Ep. 21: King of Jazz with James Layton & David Pierce
Posted: Mon Apr 09, 2018 7:15 am
NitrateVille Radio Episode 21: King of Jazz, with James Layton and David Pierce
NitrateVille Radio liked the movie, so we read the book...
It was the biggest production of 1930, and the biggest flop, despite a hugely popular bandleader, Paul Whiteman, an up-and-coming star named Bing Crosby, and a classic of American music in George Gershwin's Rhapsody in Blue. Effectively lost for decades, then painstakingly restored by Universal in the last few years, King of Jazz is now out from Criterion in an eye-popping restoration. At the same time, curators and restorationists James Layton and David Pierce were working on their coffee table book history of the production, King of Jazz: Paul Whiteman's Technicolor Revue, and their discoveries informed the restoration, while they contributed to the supplements on the Criterion release.
In this episode, I speak with Pierce (a NitrateVille member and creator of the Media History Digital Library, which NitrateVille hosts comments for) and Layton about the history of King of Jazz. (57:53)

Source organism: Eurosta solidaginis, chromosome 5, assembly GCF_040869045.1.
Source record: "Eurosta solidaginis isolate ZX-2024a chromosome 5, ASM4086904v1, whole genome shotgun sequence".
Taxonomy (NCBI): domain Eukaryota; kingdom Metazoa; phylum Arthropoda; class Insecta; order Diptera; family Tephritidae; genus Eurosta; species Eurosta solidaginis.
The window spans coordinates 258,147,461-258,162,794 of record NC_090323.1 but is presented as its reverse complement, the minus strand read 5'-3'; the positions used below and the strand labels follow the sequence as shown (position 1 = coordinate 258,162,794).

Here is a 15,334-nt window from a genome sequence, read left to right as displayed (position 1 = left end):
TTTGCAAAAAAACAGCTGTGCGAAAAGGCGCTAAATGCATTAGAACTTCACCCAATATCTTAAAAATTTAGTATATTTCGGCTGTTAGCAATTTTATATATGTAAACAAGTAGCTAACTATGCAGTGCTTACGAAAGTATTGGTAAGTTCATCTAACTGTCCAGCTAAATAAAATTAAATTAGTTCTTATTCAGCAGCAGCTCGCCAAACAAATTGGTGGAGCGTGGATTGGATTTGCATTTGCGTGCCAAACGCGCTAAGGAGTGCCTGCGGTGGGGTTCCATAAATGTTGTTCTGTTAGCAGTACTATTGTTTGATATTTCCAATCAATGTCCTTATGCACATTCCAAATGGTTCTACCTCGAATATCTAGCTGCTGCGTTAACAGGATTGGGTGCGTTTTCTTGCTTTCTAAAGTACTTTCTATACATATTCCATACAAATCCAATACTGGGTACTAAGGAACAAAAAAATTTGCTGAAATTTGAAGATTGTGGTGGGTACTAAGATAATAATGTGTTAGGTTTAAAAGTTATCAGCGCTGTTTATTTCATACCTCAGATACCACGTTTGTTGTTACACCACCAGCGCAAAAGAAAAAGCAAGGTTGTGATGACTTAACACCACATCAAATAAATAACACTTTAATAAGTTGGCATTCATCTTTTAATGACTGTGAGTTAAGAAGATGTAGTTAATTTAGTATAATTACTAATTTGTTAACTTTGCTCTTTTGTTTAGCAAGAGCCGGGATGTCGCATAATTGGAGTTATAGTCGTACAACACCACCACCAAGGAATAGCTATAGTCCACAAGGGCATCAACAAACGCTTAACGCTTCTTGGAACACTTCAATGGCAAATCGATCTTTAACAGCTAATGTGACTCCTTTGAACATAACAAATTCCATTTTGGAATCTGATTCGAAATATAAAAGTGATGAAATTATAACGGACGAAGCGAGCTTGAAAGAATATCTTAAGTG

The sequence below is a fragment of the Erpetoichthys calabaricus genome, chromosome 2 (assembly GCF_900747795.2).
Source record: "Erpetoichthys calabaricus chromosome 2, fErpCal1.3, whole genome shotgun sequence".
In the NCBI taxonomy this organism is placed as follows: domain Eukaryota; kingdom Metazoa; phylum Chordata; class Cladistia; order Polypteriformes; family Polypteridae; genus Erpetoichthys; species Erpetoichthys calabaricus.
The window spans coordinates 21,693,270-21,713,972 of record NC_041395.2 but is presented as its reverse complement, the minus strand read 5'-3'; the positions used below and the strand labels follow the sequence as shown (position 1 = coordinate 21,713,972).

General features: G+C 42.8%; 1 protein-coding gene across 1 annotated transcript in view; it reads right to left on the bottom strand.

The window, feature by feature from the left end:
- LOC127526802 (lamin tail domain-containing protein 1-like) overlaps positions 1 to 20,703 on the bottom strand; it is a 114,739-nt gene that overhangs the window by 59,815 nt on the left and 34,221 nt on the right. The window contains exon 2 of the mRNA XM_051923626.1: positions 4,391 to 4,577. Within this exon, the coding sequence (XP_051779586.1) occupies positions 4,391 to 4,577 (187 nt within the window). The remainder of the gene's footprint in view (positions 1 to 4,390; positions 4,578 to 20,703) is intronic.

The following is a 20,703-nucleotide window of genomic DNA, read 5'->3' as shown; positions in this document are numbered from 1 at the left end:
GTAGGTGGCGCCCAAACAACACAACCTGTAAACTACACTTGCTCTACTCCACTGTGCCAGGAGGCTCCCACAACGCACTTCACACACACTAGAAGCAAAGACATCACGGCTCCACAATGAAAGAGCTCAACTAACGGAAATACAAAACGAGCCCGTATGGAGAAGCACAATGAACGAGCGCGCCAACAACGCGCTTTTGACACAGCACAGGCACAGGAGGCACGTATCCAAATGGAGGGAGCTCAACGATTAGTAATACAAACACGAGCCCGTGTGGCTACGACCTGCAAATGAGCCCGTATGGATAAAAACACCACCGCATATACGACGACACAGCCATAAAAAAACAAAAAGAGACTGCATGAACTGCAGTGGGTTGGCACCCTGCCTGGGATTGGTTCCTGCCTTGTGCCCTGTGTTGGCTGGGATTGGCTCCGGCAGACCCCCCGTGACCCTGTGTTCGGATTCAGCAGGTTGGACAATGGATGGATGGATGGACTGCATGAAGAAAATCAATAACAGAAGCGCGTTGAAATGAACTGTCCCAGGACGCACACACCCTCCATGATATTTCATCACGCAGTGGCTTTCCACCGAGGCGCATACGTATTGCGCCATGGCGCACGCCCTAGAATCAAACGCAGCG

(1:45) Rediscovering King of Jazz
(8:01) Paul Whiteman, John Murray Anderson, and Paul Fejos
(19:02) Technicolor enters the picture
(24:40) Stage-tested material
(34:56) 1930 release, 1970s rediscovery
(43:12) The restoration
(49:12) Book, restoration and Criterion
David Pierce and James Layton with their previous book, The Dawn of Technicolor.
Here's the video release at Criterion, and at Amazon.
Here's the book at Amazon, but if you order directly from the book's website, you'll get a numbered copy, autographed by both authors, for about the same price.
Here's The Dawn of Technicolor.
Original trailer, as heard in the episode. The Criterion is much better quality!
About the authors
James Layton is Manager of the Museum of Modern Art's Celeste Bartos Film Preservation Center. Prior to this he worked at George Eastman House in Rochester, NY, where he curated two gallery exhibitions and the website Technicolor 100. Layton has also acted as Cataloguer and Workflow Coordinator at the East Anglian Film Archive in Norwich, UK, and is co-author of the Image Permanence Institute's informational poster Knowing and Protecting Motion Picture Film (2009).
David Pierce is an independent film historian and archivist. He was formerly the Head of Preservation and Curator of the National Film and Television Archive at the British Film Institute. His articles have appeared in numerous journals, and his report on the survival of American silent feature films was published by the Library of Congress in 2013. In 2011 he founded the Media History Digital Library, providing free online access to millions of pages of motion picture magazines and books.
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